That's been the question that seems to have gripped a nation in the emotional aftermath of Andy Murray's Wimbledon weepings. For some hard-hearted cynics, it was a sign of weakness. For other more sensitive, considered souls, it was a welcome show of raw emotion. Colin Montgomerie is a man who could melt a tank with one of his trademark glowers after dribbling a two-footer past the cup on the 18th to miss the cut by a shot. So into which camp does the former Ryder Cup-winning skipper fall?
As he battled for centre stage with the considerable presence of Donald Trump at the official opening of the American tycoon's Aberdeenshire links yesterday, Monty turned his thoughts back to both Centre Court and the days when he was usually holding court on the global golfing scene.
The 49-year-old, who was last night heading back down the A96 to prepare for the Aberdeen Asset Management Scottish Open at Castle Stuart, has always worn his heart on his sleeve – and sometimes, during a particularly torrid day, his shoulders at his shins – and the eight-time European No.1 appreciated and applauded all that Murray displayed in the aftermath of his bitter loss on Sunday evening.
Montgomerie knows only too well the anguish that comes with defeat in a major championship. The Scot has finished second five times, including play-off losses in the 1994 US Open and the 1995 US PGA Championship. "Andy did a great job and for me one of the best moments of the final was his speech afterwards," said Montgomerie, who racked up further second-place finishes in the 1997 and 2006 US Opens, as well as in the 2005 Open at St Andrews.
"He showed them what it meant to him to be in with a chance of winning Wimbledon. It is similar to myself in many ways, as people don't understand the pressures involved in trying to win a major.
"I was tearful after a couple of losses – in 1997 at Congressional especially, as I felt I should have won that one. I was tearful going home that night. It does affect you. You are trying your damndest and sometimes I don't think the public understand what is involved.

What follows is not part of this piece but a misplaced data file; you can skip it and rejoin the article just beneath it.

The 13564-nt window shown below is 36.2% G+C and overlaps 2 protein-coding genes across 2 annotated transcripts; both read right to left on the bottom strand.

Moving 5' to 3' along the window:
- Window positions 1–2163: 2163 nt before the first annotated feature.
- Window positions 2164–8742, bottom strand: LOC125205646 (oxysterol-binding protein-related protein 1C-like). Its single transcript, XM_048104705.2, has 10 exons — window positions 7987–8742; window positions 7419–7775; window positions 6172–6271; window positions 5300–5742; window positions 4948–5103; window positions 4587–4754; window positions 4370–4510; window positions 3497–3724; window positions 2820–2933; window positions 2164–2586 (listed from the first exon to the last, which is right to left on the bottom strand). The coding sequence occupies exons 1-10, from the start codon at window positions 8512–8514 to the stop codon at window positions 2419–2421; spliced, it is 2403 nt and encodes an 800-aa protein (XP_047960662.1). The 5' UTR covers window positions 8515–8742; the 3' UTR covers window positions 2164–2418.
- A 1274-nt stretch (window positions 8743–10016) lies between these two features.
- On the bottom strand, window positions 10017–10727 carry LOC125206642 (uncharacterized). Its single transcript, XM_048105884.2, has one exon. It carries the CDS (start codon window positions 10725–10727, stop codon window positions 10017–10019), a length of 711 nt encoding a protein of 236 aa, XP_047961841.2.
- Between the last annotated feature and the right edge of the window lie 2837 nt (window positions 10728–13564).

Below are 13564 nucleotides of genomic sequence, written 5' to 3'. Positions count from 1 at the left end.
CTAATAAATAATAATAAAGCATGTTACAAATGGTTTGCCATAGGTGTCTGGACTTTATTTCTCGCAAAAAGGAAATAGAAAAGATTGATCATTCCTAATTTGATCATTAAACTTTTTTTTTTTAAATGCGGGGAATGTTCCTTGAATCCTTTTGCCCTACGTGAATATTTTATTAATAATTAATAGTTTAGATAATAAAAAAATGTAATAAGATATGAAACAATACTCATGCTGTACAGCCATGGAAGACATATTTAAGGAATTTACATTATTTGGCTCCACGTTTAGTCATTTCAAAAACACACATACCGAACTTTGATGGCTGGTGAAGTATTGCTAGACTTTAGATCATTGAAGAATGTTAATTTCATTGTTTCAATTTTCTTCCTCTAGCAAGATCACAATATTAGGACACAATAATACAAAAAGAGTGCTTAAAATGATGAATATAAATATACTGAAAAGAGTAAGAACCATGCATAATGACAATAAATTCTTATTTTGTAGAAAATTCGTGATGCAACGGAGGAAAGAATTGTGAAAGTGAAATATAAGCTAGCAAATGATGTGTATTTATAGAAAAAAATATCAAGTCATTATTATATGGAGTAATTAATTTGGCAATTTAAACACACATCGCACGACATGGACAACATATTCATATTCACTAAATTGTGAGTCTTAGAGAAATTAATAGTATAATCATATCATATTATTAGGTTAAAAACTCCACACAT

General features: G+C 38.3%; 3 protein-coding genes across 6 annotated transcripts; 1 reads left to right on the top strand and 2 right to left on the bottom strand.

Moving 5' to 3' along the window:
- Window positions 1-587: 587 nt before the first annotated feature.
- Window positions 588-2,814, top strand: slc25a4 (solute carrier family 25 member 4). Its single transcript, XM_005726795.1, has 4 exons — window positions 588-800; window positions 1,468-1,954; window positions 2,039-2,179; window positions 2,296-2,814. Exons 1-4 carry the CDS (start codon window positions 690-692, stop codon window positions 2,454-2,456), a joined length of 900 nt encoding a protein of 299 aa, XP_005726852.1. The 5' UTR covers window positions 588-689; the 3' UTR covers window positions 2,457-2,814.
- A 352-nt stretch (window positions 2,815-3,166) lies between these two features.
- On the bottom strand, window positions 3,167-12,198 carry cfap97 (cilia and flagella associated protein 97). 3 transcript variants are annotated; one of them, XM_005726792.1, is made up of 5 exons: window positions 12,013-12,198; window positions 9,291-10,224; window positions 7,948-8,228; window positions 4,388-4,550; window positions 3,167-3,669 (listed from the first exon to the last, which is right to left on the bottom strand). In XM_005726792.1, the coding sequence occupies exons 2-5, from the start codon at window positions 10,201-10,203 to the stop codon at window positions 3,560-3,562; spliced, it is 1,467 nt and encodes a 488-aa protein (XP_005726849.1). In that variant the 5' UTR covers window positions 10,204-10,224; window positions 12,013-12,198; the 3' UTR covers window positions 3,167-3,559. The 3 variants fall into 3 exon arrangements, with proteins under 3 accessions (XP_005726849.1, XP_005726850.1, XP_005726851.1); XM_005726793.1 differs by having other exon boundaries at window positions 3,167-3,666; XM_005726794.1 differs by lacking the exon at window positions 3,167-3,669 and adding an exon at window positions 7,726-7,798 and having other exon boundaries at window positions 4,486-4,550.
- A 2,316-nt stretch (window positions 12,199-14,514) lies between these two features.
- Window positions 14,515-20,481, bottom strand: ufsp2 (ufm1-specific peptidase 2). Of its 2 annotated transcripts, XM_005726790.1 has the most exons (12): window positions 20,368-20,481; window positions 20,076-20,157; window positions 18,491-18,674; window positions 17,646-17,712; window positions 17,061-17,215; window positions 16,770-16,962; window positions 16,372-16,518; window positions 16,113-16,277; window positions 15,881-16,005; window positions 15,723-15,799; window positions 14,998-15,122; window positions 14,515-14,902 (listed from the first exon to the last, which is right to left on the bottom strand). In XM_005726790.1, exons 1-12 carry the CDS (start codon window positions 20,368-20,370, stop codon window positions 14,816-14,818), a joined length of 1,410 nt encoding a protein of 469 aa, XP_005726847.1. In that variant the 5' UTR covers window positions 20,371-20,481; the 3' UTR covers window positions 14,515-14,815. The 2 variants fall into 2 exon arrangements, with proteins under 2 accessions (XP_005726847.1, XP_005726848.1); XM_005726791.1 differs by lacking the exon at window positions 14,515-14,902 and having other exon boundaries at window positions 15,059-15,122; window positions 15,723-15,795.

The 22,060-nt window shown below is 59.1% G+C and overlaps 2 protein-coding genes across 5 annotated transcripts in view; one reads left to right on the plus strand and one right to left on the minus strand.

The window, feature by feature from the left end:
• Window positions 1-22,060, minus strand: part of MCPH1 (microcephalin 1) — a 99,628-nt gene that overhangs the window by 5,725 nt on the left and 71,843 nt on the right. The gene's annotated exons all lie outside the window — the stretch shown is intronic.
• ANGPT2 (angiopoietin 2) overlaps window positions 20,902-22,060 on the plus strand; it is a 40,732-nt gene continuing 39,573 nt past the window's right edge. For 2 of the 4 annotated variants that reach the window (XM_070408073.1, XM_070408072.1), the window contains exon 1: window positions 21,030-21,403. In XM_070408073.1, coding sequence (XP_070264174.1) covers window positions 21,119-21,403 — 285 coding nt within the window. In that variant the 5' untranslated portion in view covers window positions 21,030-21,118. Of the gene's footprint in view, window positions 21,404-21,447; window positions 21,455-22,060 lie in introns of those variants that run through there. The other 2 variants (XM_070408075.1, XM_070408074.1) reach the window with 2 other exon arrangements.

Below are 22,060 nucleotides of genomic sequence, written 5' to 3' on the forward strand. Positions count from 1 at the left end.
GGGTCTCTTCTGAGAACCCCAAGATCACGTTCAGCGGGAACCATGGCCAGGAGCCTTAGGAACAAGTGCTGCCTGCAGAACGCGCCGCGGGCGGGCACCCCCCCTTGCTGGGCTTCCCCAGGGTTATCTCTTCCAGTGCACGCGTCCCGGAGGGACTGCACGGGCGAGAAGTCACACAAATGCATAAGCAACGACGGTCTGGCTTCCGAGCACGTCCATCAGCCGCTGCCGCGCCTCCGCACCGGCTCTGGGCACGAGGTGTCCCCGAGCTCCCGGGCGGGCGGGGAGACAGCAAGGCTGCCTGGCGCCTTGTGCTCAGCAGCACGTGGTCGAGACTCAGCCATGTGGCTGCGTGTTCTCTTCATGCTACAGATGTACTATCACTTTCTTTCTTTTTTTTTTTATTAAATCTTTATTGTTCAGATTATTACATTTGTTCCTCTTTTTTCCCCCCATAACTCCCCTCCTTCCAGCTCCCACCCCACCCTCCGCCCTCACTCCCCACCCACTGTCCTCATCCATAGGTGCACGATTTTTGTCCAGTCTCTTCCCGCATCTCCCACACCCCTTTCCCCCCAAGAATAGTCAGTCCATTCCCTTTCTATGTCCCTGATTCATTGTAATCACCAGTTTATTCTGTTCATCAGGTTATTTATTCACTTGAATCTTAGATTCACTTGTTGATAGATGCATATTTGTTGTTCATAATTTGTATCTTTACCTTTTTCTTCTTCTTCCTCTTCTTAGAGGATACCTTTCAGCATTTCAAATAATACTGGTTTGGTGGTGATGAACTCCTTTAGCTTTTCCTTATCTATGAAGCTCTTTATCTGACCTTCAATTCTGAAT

"I do think they understand now about Andy Murray as a result of him opening up to them for the first time. It came across extremely well for him and for Scottish sport, too.
"I don't think I was understood. I was trying my hardest to beat the world's best and win major championships. If it was that easy, I'd have done it long before now, believe me. It's not easy and he showed a human side, if you like, that we hadn't seen before and that was nice to see."
As a fiery competitor, particularly in the Ryder Cup arena where he remained unbeaten in the singles between 1991 and 2006, the diminishing of his powers has been hard to take for Montgomerie.
Without a European Tour triumph since 2007, Monty, who currently languishes down in 464th place on the world rankings, managed a season's best of 31st in the Volvo Golf Champions event at the start of the current campaign.
Despite the downturn, there remains the usual defiance. Having failed to qualify for the Open for the second successive season, after an unbroken run of 21 appearances on the trot, Montgomerie would need at least a top-five finish here in the Highlands to earn a tee time for next week's showpiece at Royal Lytham. As ever, the targets remain high.
"There will never be a moment with me when I think about throwing in the towel," he said. "I'll never give in as a competitor as that's what drives me. Far beyond the game of golf is the love of the competition, and I can see that with Andy Murray as well. I can see that he loves the competition as much as he loves the tennis.
"My game isn't bad, I just keep making silly mistakes that compound other ones. I'm not getting the run of the ball either and that's not helpful. In my golden years, so to speak, the run of the ball went for me, there's no doubt about that. Now the luck I get is generally bad. I would love to win again anywhere. I can't be picky any more. If it was the local tiddlywinks championship I'd still take it. That's why I'm standing on the first tee at Castle Stuart. If I get everything together the way it used to happen and also putt well I can still win. That's why I'm here."
Given the way things have been going for Monty of late, however, it could all end in tears.
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